You may recently have seen this article or the many articles like it, on how gamers solved a puzzle regarding the shape of an AIDS-related enzyme (above) that had stumped scientists for years. The enzyme is believed to be part of the transmission process of the AIDS virus (or a similar animal virus) – knowing the shape of the enzyme means scientists can work on how to block it, hence this may be an important part of the puzzle for finding an AIDS cure or vaccine.
It took the gamers less than ten days to solve the puzzle.
So how did this happen? The scientists knew what made up the protein, but they didn’t know how the pieces fitted together and what shape they formed, an important factor in the functioning of proteins. The scientists, we can assume, were equally motivated to solve the problem, highly educated in the ways of atoms and molecules. The scientists also had computers that could turn the puzzle over and over – and even the computers couldn’t solve the problem. How did gamers do what scientists and computers couldn’t?
The answer is basic human nature. What the scientists did was make the puzzle into a game. They knew it had to be fun. They attached a points-based reward system. They set up the game so that users could collaborate or build on each others’ work. And then they set it free!
The gamers, motivated by the challenge, the fun and the reward system, worked together and competed against one another. And of course, the human brain is better at solving spatial problems than computers.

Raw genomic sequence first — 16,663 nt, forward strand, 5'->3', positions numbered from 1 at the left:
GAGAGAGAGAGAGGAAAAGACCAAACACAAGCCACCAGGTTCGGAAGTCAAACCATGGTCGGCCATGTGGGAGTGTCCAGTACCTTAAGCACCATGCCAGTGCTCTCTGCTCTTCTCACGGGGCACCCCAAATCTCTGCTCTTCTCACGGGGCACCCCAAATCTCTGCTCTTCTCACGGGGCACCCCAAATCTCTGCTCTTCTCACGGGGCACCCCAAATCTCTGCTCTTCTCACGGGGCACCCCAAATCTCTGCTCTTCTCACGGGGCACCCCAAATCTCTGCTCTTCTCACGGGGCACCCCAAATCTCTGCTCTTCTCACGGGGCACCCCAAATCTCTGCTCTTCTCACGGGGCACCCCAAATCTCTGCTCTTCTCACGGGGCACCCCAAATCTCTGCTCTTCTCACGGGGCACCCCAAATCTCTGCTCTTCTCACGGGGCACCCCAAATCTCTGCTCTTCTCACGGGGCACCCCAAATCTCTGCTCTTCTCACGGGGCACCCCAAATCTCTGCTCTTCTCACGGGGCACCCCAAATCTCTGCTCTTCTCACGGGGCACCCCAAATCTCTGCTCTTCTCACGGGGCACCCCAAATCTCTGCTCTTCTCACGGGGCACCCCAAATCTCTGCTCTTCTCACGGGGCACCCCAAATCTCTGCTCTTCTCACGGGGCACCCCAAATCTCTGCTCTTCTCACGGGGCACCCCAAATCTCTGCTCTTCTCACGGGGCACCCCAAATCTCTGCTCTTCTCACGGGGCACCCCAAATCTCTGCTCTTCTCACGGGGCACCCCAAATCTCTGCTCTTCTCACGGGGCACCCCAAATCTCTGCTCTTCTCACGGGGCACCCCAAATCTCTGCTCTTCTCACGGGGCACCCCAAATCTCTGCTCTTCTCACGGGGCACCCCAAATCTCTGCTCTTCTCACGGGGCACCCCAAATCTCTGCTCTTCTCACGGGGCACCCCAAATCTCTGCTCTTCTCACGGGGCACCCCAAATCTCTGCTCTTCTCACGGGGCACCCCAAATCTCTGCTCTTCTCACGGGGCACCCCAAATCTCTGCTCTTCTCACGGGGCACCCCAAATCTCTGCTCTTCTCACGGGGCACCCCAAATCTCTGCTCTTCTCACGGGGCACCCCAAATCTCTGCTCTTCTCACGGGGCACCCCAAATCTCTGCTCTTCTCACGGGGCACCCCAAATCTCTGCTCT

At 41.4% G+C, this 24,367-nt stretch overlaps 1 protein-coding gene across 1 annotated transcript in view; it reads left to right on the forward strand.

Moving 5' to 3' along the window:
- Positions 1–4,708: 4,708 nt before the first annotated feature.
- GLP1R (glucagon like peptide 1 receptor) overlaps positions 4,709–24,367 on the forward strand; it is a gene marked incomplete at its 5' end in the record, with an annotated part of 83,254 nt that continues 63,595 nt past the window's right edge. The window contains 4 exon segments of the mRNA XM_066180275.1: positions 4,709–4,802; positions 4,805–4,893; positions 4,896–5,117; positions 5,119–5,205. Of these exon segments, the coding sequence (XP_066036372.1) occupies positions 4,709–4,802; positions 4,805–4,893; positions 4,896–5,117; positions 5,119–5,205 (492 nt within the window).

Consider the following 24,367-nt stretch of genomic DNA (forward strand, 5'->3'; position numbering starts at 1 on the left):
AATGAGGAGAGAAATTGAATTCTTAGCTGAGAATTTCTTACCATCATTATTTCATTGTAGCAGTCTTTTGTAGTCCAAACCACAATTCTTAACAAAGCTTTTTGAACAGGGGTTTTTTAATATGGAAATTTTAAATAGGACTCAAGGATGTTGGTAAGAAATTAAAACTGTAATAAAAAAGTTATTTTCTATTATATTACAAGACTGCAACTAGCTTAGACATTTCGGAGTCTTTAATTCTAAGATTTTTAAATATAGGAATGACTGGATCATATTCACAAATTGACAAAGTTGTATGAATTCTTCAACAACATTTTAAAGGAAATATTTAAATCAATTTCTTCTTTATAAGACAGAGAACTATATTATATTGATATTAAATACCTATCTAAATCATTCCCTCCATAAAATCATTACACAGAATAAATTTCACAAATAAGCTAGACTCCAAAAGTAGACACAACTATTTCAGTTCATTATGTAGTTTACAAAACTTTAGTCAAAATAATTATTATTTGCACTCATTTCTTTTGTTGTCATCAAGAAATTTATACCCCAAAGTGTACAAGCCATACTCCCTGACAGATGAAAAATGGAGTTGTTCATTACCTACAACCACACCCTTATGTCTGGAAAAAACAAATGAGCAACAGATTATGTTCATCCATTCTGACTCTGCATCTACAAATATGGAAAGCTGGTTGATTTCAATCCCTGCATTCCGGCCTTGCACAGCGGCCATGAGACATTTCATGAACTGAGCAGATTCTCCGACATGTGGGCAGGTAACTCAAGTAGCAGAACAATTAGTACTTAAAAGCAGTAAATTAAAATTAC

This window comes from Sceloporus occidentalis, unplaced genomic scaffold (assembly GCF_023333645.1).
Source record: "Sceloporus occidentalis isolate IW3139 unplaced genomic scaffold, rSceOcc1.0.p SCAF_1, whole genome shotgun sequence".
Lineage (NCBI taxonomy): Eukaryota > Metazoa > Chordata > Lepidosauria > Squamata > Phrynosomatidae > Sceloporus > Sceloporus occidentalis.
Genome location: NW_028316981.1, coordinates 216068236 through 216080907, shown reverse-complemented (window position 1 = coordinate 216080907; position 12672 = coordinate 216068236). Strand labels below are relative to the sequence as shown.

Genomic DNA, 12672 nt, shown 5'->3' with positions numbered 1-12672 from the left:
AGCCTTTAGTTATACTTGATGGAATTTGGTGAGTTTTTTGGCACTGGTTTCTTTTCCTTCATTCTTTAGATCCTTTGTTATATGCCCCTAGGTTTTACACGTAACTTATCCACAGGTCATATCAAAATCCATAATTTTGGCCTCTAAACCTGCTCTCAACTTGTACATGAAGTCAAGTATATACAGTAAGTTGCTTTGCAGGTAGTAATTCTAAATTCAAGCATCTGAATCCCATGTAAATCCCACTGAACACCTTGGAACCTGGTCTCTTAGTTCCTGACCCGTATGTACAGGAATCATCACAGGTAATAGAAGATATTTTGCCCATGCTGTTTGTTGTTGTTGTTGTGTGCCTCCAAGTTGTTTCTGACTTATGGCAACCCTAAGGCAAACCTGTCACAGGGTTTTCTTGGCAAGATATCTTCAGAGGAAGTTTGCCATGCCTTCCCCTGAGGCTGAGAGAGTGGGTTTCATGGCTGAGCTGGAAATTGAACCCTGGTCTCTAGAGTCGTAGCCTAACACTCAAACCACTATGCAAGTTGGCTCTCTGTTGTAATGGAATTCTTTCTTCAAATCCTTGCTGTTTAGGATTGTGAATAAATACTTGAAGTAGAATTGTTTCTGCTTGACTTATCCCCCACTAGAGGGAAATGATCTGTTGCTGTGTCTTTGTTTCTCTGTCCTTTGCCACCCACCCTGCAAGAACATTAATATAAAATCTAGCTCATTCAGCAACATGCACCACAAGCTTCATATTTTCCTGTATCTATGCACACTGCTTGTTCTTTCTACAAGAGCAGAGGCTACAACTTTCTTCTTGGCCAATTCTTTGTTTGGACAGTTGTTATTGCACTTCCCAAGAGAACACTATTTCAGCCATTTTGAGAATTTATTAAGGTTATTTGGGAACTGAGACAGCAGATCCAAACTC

So gaming – stereotypically seen as non-productive and somewhat addictive technology – turns out to have application in the “real” world. And of course a multi-syllabic word has been invented to describe this turning of boring or non-entertaining problems into games: gamification.
Gamification is increasingly finding more and more application in the real world. Wikipedia suggests the following list of uses, some productive, some less so:
– Employee training programs
– Education (repetition is good for learning, but currently many educational games are BORING!)
– Project management
– Financial services websites
– Healthcare and wellness
– scientific problems
– engineering problems
– loyalty programs
– online shopping experiences
Membership and recruiting
– attracting new memberships
– cult or terror organisations
– I believe the US Armed Forces already use games as a recruiting tool
Gamification has many potential uses, through harnessing our innate natures to seek entertainment and continue behaviours that result in reward. The only proviso is that the program / puzzle / game needs to be set up properly to achieve the aim. If the scientists hadn’t already known the molecules that made up the enzyme, and programmed in the ways that the molecules interacted with each other, into the program, the gamers would not have been able to come up with the meaningful result.
So scientists of the world can breathe a sigh of relief. Gamers are not taking over your jobs, they are just the latest tool in your tool belt. Your knowledge is still needed to ask the questions.
And without the right questions, you can’t get the right answer.